“That is well,” replied the king in an agitated voice. “Please to go and tell those ladies that a cavalier of the court wishes to pay his respects to them alone.”
The officer set off at a gallop. “Mordioux!” said he, as he rode on, “here is a new and honorable employment, I hope! I complained of being nobody. I am the king’s confidant: that is enough to make a musketeer burst with pride.”
He approached the carriage, and delivered his message gallantly and intelligently. There were two ladies in the carriage: one of great beauty, although rather thin; the other less favored by nature, but lively, graceful, and uniting in the delicate lines of her brow all the signs of a strong will. Her eyes, animated and piercing, in particular, spoke more eloquently than all the amorous phrases in fashion in those days of gallantry. It was to her D’Artagnan addressed himself, without fear of being mistaken, although the other was, as we have said, the more handsome of the two.
“Madame,” said he, “I am the lieutenant of the musketeers, and there is on the road a horseman who awaits you, and is desirous of paying his respects to you.”
At these words, the effect of which he watched closely, the lady with the black eyes uttered a cry of joy, leant out of the carriage window, and seeing the cavalier approaching, held out her arms, exclaiming:
“Ah, my dear sire!” and the tears gushed from her eyes.
The coachman stopped his team; the women rose in confusion from the back of the carriage, and the second lady made a slight curtsey, terminated by the most ironical smile that jealousy ever imparted to the lips of woman.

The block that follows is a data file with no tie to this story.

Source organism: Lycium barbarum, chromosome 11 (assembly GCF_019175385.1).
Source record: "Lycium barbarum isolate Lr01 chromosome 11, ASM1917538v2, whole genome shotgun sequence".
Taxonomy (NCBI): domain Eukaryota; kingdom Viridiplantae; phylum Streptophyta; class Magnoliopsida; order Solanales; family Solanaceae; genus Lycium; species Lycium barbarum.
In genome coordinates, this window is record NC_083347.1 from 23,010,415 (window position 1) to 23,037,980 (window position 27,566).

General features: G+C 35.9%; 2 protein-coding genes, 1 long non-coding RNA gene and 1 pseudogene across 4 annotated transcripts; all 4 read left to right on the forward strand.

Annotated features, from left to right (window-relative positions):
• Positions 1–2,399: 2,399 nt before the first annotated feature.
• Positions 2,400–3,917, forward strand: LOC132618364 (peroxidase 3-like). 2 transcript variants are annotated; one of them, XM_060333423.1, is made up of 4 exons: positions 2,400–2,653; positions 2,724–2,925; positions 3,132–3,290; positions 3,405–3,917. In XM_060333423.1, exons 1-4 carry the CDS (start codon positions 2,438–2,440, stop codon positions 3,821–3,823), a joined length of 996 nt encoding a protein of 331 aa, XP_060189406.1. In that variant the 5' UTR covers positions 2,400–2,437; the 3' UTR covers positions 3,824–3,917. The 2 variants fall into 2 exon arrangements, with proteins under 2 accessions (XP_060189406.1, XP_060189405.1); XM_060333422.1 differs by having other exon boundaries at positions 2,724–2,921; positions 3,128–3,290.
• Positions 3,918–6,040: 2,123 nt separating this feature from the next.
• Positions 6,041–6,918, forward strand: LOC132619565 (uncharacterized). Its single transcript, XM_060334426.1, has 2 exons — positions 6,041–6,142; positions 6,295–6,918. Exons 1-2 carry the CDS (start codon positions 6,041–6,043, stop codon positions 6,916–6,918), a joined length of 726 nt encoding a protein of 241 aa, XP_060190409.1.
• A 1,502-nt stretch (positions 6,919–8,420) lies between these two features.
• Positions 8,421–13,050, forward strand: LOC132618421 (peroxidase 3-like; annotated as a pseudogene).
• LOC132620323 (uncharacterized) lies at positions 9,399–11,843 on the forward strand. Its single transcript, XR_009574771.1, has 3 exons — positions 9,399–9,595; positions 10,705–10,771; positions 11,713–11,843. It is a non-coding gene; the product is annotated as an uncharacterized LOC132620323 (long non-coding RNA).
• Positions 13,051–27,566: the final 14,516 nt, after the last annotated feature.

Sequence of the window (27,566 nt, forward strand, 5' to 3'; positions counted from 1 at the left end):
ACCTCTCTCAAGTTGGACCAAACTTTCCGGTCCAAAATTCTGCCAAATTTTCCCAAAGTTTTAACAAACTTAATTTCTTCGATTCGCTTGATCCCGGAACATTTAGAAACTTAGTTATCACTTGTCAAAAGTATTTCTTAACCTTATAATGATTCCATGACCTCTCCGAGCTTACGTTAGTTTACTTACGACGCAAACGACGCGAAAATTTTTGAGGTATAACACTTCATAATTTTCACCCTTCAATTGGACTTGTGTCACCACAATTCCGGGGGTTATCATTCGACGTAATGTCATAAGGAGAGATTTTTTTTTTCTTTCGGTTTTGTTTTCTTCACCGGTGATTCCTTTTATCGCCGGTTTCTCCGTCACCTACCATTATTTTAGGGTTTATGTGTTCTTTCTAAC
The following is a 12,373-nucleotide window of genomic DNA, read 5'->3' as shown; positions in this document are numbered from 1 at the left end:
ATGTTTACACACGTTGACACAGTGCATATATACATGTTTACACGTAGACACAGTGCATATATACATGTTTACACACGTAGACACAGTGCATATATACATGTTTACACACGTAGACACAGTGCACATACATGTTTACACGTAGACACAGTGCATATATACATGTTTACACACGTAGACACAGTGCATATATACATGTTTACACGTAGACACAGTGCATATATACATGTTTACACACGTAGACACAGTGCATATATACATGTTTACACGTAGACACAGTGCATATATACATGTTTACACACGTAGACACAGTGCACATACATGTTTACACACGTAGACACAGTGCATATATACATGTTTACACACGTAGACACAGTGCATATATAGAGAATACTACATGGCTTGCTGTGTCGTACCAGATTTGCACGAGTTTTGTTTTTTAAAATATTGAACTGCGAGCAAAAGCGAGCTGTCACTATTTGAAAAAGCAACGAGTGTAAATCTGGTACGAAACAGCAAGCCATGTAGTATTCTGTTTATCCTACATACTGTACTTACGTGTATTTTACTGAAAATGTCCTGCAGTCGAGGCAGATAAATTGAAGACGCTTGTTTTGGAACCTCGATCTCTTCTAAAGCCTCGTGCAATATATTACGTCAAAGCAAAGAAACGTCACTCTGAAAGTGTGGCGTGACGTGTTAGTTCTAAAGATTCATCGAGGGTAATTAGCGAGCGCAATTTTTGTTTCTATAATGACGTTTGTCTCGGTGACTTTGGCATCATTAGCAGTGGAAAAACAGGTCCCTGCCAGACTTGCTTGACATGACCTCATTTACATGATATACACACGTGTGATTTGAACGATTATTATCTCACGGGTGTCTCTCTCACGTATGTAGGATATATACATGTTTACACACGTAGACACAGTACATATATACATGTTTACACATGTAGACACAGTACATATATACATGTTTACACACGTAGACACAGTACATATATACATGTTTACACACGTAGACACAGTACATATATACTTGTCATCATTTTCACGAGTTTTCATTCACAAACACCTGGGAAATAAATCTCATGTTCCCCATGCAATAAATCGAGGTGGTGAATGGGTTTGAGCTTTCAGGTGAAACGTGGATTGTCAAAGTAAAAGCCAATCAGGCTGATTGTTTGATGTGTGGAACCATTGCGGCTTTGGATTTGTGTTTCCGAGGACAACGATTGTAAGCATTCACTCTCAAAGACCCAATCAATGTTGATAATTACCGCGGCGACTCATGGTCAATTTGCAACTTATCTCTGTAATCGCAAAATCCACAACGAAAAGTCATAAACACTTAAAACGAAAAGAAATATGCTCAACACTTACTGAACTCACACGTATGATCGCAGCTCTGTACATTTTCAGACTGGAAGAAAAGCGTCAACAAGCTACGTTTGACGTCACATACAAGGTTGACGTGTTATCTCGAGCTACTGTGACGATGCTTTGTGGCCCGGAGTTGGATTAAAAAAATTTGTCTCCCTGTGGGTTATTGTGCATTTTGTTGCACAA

“Marie, dear Marie,” cried the king, taking the hand of the black-eyed lady in both his. And opening the heavy door himself, he drew her out of the carriage with so much ardor, that she was in his arms before she touched the ground. The lieutenant, posted on the other side of the carriage, saw and heard all without being observed.
The king offered his arm to Mademoiselle de Mancini, and made a sign to the coachman and lackeys to proceed. It was nearly six o’clock; the road was fresh and pleasant; tall trees with their foliage still inclosed in the golden down of their buds, let the dew of morning filter from their trembling branches, like liquid diamonds; the grass was bursting at the foot of the hedges; the swallows having returned only a few days since, described their graceful curves between the heavens and the water; a breeze, laden with the perfumes of the blossoming woods, sighed along the road, and wrinkled the surface of the waters of the river; all these beauties of the day, all these perfumes of the plants, all these aspirations of the earth towards heaven, intoxicated the two lovers, walking side by side, leaning upon each other, eyes fixed upon eyes, hand clasping hand, and who, lingering as by a common desire, did not dare to speak, they had so much to say.